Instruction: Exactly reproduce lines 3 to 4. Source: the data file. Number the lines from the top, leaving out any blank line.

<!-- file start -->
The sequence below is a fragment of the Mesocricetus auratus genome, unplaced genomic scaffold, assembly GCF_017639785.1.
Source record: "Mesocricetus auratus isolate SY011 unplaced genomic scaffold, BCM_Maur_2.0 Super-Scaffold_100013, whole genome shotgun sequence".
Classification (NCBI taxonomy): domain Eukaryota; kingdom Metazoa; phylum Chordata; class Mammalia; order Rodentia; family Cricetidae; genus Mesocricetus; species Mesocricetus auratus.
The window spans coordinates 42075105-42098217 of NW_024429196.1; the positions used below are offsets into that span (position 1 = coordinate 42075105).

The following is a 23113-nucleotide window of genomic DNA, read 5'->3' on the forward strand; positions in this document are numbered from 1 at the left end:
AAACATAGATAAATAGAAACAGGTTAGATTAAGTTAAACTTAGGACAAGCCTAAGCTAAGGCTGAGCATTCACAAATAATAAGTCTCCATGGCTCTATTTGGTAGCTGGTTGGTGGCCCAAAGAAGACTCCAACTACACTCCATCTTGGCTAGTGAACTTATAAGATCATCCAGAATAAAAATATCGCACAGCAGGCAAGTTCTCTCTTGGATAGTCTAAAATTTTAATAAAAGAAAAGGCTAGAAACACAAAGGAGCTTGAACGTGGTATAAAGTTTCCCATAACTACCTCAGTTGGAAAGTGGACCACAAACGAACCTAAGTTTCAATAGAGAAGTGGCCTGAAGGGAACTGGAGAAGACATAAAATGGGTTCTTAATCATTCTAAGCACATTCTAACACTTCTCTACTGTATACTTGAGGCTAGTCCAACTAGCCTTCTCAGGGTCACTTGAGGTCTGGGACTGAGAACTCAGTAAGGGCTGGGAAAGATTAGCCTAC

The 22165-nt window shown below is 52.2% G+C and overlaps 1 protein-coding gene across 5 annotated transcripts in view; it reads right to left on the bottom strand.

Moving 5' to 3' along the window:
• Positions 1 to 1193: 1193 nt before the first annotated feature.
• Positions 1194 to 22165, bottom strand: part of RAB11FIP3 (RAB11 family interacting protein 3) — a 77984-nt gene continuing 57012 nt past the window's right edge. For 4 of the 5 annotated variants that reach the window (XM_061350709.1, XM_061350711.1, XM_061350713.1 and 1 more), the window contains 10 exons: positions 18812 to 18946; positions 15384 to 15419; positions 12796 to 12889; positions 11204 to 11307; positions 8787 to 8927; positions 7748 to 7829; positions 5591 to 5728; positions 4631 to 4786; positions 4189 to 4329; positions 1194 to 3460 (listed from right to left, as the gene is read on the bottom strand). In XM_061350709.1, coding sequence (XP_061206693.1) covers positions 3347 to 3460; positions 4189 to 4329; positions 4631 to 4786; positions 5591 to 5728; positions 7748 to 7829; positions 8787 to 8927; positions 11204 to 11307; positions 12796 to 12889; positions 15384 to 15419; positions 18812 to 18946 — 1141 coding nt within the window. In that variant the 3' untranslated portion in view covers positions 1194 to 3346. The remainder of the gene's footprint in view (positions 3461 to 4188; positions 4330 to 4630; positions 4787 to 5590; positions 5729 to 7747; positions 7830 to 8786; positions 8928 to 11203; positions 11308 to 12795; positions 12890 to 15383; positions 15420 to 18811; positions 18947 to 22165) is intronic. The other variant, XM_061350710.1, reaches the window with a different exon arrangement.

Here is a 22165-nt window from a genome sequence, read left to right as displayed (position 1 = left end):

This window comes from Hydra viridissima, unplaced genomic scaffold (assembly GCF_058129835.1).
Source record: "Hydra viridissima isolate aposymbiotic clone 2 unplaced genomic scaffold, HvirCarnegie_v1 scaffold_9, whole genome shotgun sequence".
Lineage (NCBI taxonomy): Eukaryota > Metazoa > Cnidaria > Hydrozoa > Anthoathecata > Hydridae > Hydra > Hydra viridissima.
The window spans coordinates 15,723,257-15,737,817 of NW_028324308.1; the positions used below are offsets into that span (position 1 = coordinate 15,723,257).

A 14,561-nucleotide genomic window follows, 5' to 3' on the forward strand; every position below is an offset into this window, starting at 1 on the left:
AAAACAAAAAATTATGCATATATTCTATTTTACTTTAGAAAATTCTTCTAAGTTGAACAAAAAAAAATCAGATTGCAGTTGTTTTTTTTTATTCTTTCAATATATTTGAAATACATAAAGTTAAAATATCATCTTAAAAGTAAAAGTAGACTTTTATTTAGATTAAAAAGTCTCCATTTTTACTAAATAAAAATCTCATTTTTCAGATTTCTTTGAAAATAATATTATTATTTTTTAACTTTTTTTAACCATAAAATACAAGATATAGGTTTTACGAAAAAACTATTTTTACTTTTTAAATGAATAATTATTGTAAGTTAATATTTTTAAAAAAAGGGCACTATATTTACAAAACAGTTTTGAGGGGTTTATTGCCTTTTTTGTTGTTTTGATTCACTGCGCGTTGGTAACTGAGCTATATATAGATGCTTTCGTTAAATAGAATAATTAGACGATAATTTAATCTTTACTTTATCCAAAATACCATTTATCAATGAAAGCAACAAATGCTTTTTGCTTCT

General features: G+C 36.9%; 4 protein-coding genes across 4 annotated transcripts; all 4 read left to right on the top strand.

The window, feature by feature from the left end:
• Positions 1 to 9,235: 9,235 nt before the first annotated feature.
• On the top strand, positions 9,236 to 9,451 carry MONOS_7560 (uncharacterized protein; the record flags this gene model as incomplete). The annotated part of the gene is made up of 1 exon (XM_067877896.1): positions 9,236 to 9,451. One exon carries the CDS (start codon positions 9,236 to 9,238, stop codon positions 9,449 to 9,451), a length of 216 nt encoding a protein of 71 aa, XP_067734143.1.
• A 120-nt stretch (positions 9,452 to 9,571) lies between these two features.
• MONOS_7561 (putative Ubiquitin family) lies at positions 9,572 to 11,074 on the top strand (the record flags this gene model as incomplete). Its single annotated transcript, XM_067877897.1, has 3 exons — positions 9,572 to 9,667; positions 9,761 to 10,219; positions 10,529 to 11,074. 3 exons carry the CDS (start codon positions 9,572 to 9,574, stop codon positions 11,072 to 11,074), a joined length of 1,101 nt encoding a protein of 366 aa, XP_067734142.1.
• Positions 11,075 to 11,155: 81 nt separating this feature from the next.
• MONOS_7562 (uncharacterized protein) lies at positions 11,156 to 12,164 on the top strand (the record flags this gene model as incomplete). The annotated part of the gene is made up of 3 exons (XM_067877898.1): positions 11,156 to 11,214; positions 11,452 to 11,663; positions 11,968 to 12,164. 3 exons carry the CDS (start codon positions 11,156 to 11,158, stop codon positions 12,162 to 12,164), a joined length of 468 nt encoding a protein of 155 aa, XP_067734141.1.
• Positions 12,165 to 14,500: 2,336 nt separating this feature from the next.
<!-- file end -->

Classification (NCBI taxonomy): domain Eukaryota; kingdom Metazoa; phylum Chordata; class Mammalia; order Rodentia; family Cricetidae; genus Mesocricetus; species Mesocricetus auratus.
The window spans coordinates 42075105-42098217 of NW_024429196.1; the positions used below are offsets into that span (position 1 = coordinate 42075105).